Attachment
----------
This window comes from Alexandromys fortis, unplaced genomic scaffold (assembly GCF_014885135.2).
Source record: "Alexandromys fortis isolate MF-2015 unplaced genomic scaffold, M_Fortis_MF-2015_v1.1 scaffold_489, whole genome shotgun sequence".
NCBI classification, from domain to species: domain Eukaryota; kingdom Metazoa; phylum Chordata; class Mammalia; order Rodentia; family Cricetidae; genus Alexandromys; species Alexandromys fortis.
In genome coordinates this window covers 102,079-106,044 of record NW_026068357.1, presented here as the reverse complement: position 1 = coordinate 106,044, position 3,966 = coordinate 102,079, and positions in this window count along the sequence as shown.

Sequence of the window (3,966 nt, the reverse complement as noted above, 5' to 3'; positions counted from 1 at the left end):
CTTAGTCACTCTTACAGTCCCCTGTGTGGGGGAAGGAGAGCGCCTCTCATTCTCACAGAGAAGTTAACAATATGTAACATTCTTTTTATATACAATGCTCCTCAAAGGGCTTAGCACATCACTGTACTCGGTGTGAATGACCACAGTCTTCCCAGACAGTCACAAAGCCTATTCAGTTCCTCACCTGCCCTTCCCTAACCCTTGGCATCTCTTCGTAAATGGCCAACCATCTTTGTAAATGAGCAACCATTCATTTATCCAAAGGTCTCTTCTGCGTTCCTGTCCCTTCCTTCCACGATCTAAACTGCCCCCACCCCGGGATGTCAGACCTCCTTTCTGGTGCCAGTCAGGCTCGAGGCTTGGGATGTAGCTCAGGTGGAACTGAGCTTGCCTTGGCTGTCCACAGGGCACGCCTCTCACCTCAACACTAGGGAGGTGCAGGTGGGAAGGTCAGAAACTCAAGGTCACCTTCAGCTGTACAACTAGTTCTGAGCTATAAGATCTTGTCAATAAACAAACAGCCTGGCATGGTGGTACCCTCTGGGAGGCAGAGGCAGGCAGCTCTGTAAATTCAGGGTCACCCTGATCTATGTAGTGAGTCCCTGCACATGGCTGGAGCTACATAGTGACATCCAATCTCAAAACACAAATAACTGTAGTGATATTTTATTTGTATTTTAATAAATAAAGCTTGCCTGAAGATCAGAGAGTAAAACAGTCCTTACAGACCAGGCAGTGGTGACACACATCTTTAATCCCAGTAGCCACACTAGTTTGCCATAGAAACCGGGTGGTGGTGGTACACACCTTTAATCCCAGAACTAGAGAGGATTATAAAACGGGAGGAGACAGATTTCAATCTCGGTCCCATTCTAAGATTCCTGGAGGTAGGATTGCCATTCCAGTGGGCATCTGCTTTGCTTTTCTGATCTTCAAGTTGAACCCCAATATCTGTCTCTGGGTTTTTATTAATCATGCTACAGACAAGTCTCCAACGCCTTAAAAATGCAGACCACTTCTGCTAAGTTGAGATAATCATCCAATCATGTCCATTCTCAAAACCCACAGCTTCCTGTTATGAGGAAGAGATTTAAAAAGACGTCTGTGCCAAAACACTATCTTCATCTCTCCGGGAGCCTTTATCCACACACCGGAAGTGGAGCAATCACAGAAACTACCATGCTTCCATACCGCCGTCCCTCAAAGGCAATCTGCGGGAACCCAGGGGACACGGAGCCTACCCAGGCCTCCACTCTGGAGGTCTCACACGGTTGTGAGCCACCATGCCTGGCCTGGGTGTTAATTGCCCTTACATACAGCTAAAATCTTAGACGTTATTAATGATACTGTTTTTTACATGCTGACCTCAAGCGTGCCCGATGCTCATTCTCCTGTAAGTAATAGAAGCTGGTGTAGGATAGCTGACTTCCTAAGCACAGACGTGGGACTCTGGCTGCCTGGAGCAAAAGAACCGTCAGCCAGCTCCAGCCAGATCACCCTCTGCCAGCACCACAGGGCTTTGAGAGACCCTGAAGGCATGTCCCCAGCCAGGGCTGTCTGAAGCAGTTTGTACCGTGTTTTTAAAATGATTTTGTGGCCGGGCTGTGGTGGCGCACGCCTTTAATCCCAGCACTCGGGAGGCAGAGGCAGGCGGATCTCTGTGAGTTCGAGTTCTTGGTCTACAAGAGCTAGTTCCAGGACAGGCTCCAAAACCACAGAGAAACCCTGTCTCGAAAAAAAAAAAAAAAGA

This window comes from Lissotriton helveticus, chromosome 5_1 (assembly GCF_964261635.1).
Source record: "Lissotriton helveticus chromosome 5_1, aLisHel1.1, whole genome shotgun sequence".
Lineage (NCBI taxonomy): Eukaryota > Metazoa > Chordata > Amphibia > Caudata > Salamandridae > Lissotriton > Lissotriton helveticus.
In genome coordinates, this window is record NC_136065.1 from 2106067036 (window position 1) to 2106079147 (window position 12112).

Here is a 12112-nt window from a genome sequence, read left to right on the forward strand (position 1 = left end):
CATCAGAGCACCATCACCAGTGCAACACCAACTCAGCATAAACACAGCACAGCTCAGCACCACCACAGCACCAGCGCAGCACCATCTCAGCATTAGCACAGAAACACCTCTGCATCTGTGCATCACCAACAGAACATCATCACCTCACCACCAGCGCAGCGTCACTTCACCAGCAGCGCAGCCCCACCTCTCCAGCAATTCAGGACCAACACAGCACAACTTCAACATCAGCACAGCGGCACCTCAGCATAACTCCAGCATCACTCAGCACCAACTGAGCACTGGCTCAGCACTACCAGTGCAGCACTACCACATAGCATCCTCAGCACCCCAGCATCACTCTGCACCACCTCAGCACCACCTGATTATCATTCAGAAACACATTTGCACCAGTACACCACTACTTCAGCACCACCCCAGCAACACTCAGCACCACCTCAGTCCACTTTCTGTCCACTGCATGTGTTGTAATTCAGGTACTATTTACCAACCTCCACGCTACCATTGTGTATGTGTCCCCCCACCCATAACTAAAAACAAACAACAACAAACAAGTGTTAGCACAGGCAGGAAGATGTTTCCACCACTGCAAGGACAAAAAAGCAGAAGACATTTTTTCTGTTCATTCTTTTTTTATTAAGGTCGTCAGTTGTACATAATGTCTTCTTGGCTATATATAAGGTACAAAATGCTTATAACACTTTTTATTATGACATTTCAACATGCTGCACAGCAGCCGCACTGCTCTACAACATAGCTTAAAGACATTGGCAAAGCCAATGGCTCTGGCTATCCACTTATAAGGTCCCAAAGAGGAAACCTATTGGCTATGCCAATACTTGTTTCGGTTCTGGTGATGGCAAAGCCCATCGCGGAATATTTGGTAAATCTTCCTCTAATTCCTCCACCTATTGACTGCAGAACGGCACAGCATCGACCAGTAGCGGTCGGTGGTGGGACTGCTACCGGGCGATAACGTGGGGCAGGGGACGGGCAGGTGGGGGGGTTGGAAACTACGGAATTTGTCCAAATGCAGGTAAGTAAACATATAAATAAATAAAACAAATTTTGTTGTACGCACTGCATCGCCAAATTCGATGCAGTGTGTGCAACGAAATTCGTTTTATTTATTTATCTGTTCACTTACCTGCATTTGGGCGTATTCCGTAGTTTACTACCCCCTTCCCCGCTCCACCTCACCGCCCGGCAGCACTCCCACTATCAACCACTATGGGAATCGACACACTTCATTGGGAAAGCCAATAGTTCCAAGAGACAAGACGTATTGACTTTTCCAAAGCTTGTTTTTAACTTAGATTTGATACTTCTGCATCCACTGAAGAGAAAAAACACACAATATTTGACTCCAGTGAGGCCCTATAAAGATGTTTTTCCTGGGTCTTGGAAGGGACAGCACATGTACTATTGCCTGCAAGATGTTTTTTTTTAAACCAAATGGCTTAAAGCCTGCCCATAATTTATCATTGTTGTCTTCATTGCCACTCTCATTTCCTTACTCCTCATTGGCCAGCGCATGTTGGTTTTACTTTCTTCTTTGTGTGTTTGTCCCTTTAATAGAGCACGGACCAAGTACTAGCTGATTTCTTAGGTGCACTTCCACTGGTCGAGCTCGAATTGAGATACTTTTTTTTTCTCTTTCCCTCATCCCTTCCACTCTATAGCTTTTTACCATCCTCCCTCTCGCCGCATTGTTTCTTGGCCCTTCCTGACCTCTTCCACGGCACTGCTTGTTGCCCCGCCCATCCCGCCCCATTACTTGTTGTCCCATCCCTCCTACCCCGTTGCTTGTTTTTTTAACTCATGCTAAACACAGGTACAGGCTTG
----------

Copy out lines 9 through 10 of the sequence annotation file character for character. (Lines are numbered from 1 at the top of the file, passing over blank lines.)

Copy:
Lineage (NCBI taxonomy): Eukaryota > Metazoa > Chordata > Amphibia > Caudata > Salamandridae > Lissotriton > Lissotriton helveticus.
In genome coordinates, this window is record NC_136065.1 from 2106067036 (window position 1) to 2106079147 (window position 12112).